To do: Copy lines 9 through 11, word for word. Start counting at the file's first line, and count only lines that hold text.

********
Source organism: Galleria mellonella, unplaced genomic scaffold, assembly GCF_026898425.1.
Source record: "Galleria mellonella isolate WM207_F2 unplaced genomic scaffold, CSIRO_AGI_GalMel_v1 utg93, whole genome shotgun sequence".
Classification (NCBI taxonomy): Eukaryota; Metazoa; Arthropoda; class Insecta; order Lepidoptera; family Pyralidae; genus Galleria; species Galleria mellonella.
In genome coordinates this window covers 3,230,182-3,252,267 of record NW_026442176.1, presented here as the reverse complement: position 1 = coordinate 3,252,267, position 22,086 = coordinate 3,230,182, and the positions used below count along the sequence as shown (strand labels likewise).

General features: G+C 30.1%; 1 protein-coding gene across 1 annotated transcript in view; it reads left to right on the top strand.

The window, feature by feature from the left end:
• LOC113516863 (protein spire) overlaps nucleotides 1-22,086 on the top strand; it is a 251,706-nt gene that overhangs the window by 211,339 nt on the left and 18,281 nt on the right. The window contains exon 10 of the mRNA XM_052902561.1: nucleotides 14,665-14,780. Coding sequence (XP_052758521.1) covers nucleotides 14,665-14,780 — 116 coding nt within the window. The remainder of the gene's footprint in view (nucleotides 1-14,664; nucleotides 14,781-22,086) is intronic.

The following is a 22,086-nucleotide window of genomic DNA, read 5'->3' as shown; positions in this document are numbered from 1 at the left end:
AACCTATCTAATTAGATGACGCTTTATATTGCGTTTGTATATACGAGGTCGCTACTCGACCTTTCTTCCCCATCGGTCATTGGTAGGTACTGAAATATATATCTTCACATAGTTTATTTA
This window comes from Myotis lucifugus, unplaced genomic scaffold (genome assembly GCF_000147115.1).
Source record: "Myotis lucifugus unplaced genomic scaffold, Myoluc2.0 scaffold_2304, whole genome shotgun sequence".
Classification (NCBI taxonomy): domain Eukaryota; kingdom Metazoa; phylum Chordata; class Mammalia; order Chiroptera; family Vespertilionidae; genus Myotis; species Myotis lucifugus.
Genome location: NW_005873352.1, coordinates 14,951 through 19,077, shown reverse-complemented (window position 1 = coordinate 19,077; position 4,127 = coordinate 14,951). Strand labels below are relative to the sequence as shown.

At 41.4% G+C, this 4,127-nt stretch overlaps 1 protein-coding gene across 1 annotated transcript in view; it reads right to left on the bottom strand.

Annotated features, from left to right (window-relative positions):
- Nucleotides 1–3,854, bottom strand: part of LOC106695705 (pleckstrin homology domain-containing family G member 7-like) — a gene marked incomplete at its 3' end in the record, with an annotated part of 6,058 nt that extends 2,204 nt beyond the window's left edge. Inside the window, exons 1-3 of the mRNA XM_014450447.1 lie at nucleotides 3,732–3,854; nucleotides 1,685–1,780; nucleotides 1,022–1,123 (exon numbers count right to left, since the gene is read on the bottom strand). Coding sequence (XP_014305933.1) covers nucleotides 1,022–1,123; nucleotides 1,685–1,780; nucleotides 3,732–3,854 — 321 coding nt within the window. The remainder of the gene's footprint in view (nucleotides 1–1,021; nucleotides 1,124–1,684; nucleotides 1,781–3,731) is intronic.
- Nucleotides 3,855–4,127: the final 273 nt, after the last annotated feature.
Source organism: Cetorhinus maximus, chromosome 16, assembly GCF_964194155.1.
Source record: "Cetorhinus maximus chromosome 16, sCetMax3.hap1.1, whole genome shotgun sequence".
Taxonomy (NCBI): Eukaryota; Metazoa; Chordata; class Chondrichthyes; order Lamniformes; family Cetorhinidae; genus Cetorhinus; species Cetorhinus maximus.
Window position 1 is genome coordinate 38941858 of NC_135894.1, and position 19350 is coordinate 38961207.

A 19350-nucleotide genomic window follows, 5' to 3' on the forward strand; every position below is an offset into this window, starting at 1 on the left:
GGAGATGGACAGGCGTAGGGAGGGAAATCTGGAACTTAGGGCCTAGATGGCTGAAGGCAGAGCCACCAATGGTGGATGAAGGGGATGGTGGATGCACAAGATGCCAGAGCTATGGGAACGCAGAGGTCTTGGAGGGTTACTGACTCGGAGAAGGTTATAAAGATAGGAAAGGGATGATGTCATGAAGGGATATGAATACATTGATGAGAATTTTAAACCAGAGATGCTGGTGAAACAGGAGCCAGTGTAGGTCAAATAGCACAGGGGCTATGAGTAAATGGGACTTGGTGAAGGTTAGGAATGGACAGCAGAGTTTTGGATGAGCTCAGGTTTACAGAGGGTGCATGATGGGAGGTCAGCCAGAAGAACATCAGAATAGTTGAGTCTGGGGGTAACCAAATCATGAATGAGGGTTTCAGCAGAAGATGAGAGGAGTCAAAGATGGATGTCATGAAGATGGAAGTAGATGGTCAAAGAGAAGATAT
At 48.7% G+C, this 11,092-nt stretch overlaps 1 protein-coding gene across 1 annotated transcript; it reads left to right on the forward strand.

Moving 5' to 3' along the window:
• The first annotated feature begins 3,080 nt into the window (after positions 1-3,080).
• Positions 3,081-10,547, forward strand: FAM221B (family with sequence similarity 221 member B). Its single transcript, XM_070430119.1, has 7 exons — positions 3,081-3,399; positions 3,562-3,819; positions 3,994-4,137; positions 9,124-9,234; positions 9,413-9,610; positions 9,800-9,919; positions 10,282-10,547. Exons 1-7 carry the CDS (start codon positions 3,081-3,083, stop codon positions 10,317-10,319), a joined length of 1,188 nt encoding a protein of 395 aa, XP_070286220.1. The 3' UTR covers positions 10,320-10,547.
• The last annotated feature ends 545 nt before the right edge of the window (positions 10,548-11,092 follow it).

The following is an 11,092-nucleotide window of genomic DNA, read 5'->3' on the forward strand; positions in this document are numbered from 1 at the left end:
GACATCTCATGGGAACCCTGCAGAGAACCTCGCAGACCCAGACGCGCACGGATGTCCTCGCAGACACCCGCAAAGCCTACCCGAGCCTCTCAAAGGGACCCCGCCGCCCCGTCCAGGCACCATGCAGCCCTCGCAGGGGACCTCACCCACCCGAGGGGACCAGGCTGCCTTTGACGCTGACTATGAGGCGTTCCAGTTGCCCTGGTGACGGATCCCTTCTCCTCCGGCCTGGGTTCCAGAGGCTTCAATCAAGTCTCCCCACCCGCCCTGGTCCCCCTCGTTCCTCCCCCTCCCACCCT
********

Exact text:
AACCTATCTAATTAGATGACGCTTTATATTGCGTTTGTATATACGAGGTCGCTACTCGACCTTTCTTCCCCATCGGTCATTGGTAGGTACTGAAATATATATCTTCACATAGTTTATTTA
This window comes from Myotis lucifugus, unplaced genomic scaffold (genome assembly GCF_000147115.1).
Source record: "Myotis lucifugus unplaced genomic scaffold, Myoluc2.0 scaffold_2304, whole genome shotgun sequence".